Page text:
I do it periodically to clear out dead accounts, spam accounts, people that only post memes or baby photos and people with whom it just turns out I don’t have that much in common.
This time I realised that I’d started unfollowing a few accounts because they were just too, well, perfect.
Immaculately staged photos of breakfast in bed, complete with sheets just rumpled enough to look picture perfect, glossy red lips, shiny curled hair and perfect flat lays. I literally have no idea how they get these photos. Sometimes it seems like everyone but me is living in a white washed, sunlit world of perfect latte art and porridge with lines of sliced strawberries and chia seeds on top.
It seems that the images we WANT to consume are almost indistinguishable from those we used to find in traditional media. Except now we also want to believe that these are real people just snapping a picture of them drinking coffee, rather than an edited photo shoot that took time to set up.
Blogging is my full-time job, and there’s a lot of pressure to improve numbers and keep up with the proverbial Joneses. I’ve thought about having an Instagram “theme” (though I’ve never quite got as far as actually having one) and the photos I share now are much more thought out than they used to be in the early days when I started using Instagram.
It’s one of the reasons I started writing my weekly “This Week I…” posts, often they use snaps that in the old days might have gone on Instagram. They’re bad photos, but they illustrate my life.
I want to grow my Instagram following as it’s important to brands looking for sponsored content, so I work hard, and I follow the Instagram “rules”, and this morning I looked at my stats and saw that 171 people followed me, and 167 unfollowed me, and I’m not sure why I bother.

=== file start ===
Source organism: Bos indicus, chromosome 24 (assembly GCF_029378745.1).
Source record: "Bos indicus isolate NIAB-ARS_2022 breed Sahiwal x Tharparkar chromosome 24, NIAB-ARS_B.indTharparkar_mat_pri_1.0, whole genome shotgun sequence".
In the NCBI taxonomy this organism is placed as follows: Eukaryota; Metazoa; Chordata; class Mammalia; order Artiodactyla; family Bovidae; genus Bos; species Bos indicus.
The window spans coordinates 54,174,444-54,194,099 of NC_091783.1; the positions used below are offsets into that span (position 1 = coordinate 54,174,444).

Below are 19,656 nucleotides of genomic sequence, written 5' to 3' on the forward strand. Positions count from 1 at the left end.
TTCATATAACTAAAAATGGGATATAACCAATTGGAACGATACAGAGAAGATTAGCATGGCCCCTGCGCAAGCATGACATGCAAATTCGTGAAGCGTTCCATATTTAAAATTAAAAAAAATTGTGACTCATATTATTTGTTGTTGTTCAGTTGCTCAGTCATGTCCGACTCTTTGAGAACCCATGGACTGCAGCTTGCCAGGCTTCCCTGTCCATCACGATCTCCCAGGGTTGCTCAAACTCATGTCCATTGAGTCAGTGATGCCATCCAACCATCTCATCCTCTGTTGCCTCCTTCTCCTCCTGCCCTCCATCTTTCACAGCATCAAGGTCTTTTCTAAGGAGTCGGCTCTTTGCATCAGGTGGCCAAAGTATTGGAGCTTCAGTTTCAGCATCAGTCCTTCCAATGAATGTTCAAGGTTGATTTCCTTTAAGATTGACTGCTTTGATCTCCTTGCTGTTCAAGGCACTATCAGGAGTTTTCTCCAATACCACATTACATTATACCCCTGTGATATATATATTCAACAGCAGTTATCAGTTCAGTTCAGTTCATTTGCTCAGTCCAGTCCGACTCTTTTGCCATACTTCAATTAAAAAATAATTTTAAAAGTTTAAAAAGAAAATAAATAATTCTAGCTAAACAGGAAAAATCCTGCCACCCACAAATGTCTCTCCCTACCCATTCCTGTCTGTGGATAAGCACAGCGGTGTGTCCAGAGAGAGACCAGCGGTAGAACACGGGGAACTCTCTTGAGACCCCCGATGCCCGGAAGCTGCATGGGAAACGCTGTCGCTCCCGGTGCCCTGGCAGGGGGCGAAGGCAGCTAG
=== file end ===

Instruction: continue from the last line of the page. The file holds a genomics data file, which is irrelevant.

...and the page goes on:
When the social media blues hit I frequently feel like I can’t live up to the shiny, flat lay perfect lives of other bloggers. The ones that had mobile phones with cameras when they were teenagers and have consumed this stuff forever, the ones with photographer boyfriends or enough space in their homes for a permanent photo studio.
We all know that we should take it with a pinch of salt, and that those curated Instagram images are the “Highlights reel” of someones life. But there are times when it’s hard to believe.
I get just as annoyed by the self-righteous “social media is bad” rhetoric as I do by the instaperfect grids and relentless positivity.
Fact is that when you’re feeling good those beautiful images and uplifting posts can be inspirational. When you’re feeling bad they can make you feel worse.
Right now I am 11.5 weeks into my depo provera injection. I normally have it at 10 weeks because I can’t hack the hormonal angst, the clumsiness and the anxiety that I get near the end. But last time I went to the nurse she told me new rules meant I couldn’t have it early. Right now, I feel awful. I am sat in a house full of the detritus of two people who are terrible hoarders and now both work from home (help me clear it out!). My hair needs most importantly washing, but also my roots need doing and I desperately need a hair cut. I am wearing star print pyjama bottoms with a hole in the leg and a stripy jumper. On my desk is a coffee cup, a broken watch strap and a pile of paper so big I don’t even know what’s in it any more.
My desk. I might not insta it, but I’ll post it here. Everything looks better if you turn up the brightness. Right?
I’m not going to Instagram any of that, I’m not going to tweet about it either. I’m going to do what everyone does. I’ll clear away the coffee cups and piles of paper. I’ll brush my hair and put on some lipstick before I leave the house and present my best self to the world.
Maybe we should share more of our bad days, but does anyone really want to see it?
I don’t have the answer to the social media blues. But next time you feel like you can’t live up, just remember, we’re all human.
We’re messy, hormonal, greasy-haired, beautiful, stylish, imaginative, creative, sad, happy, amazing human-beings. We all exist outside the window of those 140 character snippets and Instagram grids and someone, somewhere, loves seeing you in all your messy glory.
Whatever Pinterest may tell you, no one is really living that “perfect” life.